The accuracy of the attenuation correction methods was studied in Monte Carlo simulated brain SPECT using the normalised mean square error, NMSE. The different degrees of accuracy in the methods were also reflected in the absolute deviation of the relative regional cerebral blood flow (rCBF) according to the min-max method. The NMSE value improved with the accuracy of the attenuationcorrection method. The difference in relative rCBF value was generally less than 5%. Therefore, it is unlikely that the choice of attenuation correction method will affect the diagnostic accuracy.

The detectability, expressed as the contrast-to-noise-ratio dependence on the choice of energy window, was evaluated using SPECT studies of a thorax phantom containing cold lesions inside the lungs and a realistic brain phantom. The effects of subtractive scatter correction methods such as the dual-window method (DW), the triple-energy-window method (TEW) and the Klein-Nishina method (KN) were also evaluated. An optimal photopeak window setting was found to be 128-154 keV in lung SPECT for a gamma camera with 10% energy resolution, and 130-154 keV in rCBF SPECT for a gamma camera with 9% energy resolution. The detection limit for lung SPECT for spherical lesions is about 2 cm in diameter when normal variations in the lungs are relatively small compared with the statistical noise level. Under these conditions the detectability is degraded by using scatter correction, except when the TEW scatter correction is used for small lesions (<3 cm in diameter), when about the same detectability is achieved.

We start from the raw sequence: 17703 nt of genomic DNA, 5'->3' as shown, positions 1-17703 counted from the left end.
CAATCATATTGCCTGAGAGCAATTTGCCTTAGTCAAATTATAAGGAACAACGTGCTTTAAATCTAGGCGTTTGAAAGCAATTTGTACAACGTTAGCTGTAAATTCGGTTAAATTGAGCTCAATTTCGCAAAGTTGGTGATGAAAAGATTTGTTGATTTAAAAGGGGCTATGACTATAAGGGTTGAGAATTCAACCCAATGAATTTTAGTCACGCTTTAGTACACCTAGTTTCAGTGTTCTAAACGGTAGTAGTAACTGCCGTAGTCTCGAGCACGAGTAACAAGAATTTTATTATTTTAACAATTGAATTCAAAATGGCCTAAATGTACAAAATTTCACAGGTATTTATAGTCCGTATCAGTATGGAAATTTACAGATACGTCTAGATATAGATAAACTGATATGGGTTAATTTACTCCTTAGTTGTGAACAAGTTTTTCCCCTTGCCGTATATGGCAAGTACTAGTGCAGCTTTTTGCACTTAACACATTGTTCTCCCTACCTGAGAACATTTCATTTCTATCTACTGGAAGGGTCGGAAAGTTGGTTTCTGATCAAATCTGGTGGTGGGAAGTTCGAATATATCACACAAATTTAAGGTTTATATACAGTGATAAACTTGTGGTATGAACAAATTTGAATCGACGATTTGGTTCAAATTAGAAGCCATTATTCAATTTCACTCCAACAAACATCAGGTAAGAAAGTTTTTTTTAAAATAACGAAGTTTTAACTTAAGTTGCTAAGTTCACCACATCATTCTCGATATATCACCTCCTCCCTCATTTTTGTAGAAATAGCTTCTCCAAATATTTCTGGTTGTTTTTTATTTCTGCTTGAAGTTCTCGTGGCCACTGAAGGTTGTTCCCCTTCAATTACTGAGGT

Place, publisher, year, edition, pages
Göteborg: Göteborgs universitet, 2001. 64 p.
Keyword
SPECT, attenuation, scatter, detectability, Monte Carlo simulation
National Category
Medical and Health Sciences
Identifiers
urn:nbn:se:liu:diva-28146 (URN)12959 (Local ID)91-638-4850-X (ISBN)12959 (Archive number)12959 (OAI)
Public defence
2001-06-01, Sal F3 Odontologen, Medicinaregatan 12 D, Göteborg, 09:15 (Swedish)
Opponent
Note

Doktorsavhandling framlagd vid Göteborgs universitet 2001-06-01

Available from: 2009-10-08 Created: 2009-10-08 Last updated: 2013-02-27